The 740 kilometer Line of Control (LoC) has been in the news repeatedly over this year. First, there was the be-heading of two Indian soldiers near Mendher that shocked India’s public. And then in August an attack, carrying the stamp of the Pakistan Army, left a few Indian soldiers dead near Poonch. And as the Prime Ministers of India and Pakistan were meeting in New York, the Indian army was battling a major infiltration bid in the Keren sector. Thus, whatever the grand designs of Dr Manmohan Singh and Mr Nawaz Sharief for the two countries, they agreed that the litmus test for them lies in restoring the cease fire, along this Line of Control, or else it could threaten whatever the earlier peace processes have achieved.
Therefore, in a move that could have significant implications for civil military relations in both countries, it has been agreed that the Directors General of Military Operations (DGMOs) will now meet for the first time, in many decades, to discuss and find ways to contain, and possibly completely stop the firing on the LoC. Originally known as the ceasefire line (CFL) agreed upon on 01 Jan’ 1949 following the first Indo-Pak war (1947-48) in J&K, and later modified and redesignated as the Line of Control in June 1972, after the 1971 war and Shimla Pact, the LoC is a divide that has been respected even by the Pakistani Army, with the exception of the 1999 Kargil mis-adventure, orchestrated by Musharraf and a handful of Generals. But while Musharraf had pushed in troops to challenge the sanctity of the LoC, Pakistan (specifically a helpless Nawaz Sharief) was ironically instructed by President Clinton to respect the sanctity of the LoC, seen as a de-facto border between the two countries.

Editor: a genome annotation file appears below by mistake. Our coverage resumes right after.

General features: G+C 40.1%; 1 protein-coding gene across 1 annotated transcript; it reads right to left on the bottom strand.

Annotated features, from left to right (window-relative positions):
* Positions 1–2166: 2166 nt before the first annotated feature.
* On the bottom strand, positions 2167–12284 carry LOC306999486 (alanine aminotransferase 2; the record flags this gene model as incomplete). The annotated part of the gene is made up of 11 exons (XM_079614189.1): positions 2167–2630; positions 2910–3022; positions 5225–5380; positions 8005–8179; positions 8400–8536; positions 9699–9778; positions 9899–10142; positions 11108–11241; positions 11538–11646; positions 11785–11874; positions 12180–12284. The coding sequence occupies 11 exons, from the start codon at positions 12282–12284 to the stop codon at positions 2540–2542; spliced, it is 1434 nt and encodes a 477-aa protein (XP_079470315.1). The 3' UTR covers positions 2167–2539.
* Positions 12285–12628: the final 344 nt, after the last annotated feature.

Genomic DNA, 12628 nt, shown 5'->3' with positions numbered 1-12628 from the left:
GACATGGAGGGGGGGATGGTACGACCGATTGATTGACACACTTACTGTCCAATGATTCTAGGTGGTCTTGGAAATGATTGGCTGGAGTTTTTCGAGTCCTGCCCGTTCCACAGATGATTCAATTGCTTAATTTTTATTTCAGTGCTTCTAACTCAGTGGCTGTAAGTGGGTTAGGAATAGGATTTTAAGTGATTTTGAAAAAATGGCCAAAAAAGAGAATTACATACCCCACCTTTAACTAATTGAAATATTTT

This idea that the DGMOs should restore peace has now come from Pakistan. Some say, it’s powerful army wants a say in future bi-lateral arrangements. Be that as it may, it is essential to have them on board, as the Pakistan Army calls the shots on its Kashmir policy, as it does on the nuclear issue and in its engagements with its neighbours and the US. The challenge is for the Indian army to match up. While it enjoys operational freedom on the LoC and in even J& K, India’s army operates strictly under political control. And thus while the Pakistani DGMO will be able to offer deliverables, (if he isn’t embarrassed for the well known nexus between his army and the numerous Jehadi groups that target India), his Indian counterpart could at best give a commitment to show restraint even when provoked by cross their border fire and attacks, as a start.
But in the long run, both sides should agree on more contact between the military commanders of both countries, with hot lines between all Brigade, Division and Corps commanders on both sides of the LoC and frequent meetings to ensure greater understanding to prevent escalations. There is however a big stumbling block in India, that our military men face. It is the resistance from India’s diplomatic and bureaucratic combine, who are adamant in keeping our military from playing a bigger role in national security issues. But they would do well to learn a lesson from Indo-Pak history.
The arrangements that have stood the test of time between our two countries, have had the Pakistan Army as a signatory, such as the agreements on the Cease Fire Line and later the Line of Control. Even, the Indus Water Treaty was implemented by General Ayub Khan. But if they don’t sign an agreement, they refuse to respect it, as we saw with the Lahore Declaration. And to get them on board, we’ll have to have their Indian counterparts also sitting across the table, in future. This essay is courtesy THE WEEK, 14 Oct 2013 To know more about Maroof Raza, visit: www.maroofraza.com